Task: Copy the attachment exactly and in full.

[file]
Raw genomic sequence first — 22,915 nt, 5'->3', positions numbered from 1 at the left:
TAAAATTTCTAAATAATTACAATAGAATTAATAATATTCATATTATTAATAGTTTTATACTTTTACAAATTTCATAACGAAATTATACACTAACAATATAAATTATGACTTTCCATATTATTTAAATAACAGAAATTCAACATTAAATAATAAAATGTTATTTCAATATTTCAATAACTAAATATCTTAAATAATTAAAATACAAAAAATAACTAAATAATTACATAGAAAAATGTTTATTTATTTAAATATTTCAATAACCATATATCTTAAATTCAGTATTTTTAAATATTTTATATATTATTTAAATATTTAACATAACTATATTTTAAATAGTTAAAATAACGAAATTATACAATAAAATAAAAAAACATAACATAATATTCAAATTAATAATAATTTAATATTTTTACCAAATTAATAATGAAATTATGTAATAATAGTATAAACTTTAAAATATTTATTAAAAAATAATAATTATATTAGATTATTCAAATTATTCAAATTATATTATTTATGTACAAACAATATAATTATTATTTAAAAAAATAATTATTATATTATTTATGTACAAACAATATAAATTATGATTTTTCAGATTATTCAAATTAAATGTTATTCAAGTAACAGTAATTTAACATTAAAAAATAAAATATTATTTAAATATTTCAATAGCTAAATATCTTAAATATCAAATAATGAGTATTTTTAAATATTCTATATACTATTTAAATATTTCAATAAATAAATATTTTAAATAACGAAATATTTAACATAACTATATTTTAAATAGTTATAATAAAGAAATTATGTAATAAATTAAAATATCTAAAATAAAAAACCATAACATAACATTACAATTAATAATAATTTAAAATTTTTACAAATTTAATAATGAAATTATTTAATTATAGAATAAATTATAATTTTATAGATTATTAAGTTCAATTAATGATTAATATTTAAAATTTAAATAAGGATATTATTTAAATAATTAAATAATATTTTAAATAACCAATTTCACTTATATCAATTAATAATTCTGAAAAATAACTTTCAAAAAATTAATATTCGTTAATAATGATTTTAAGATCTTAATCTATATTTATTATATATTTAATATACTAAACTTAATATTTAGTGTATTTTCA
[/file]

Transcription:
Raw genomic sequence first — 22,915 nt, 5'->3', positions numbered from 1 at the left:
TAAAATTTCTAAATAATTACAATAGAATTAATAATATTCATATTATTAATAGTTTTATACTTTTACAAATTTCATAACGAAATTATACACTAACAATATAAATTATGACTTTCCATATTATTTAAATAACAGAAATTCAACATTAAATAATAAAATGTTATTTCAATATTTCAATAACTAAATATCTTAAATAATTAAAATACAAAAAATAACTAAATAATTACATAGAAAAATGTTTATTTATTTAAATATTTCAATAACCATATATCTTAAATTCAGTATTTTTAAATATTTTATATATTATTTAAATATTTAACATAACTATATTTTAAATAGTTAAAATAACGAAATTATACAATAAAATAAAAAAACATAACATAATATTCAAATTAATAATAATTTAATATTTTTACCAAATTAATAATGAAATTATGTAATAATAGTATAAACTTTAAAATATTTATTAAAAAATAATAATTATATTAGATTATTCAAATTATTCAAATTATATTATTTATGTACAAACAATATAATTATTATTTAAAAAAATAATTATTATATTATTTATGTACAAACAATATAAATTATGATTTTTCAGATTATTCAAATTAAATGTTATTCAAGTAACAGTAATTTAACATTAAAAAATAAAATATTATTTAAATATTTCAATAGCTAAATATCTTAAATATCAAATAATGAGTATTTTTAAATATTCTATATACTATTTAAATATTTCAATAAATAAATATTTTAAATAACGAAATATTTAACATAACTATATTTTAAATAGTTATAATAAAGAAATTATGTAATAAATTAAAATATCTAAAATAAAAAACCATAACATAACATTACAATTAATAATAATTTAAAATTTTTACAAATTTAATAATGAAATTATTTAATTATAGAATAAATTATAATTTTATAGATTATTAAGTTCAATTAATGATTAATATTTAAAATTTAAATAAGGATATTATTTAAATAATTAAATAATATTTTAAATAACCAATTTCACTTATATCAATTAATAATTCTGAAAAATAACTTTCAAAAAATTAATATTCGTTAATAATGATTTTAAGATCTTAATCTATATTTATTATATATTTAATATACTAAACTTAATATTTAGTGTATTTTCA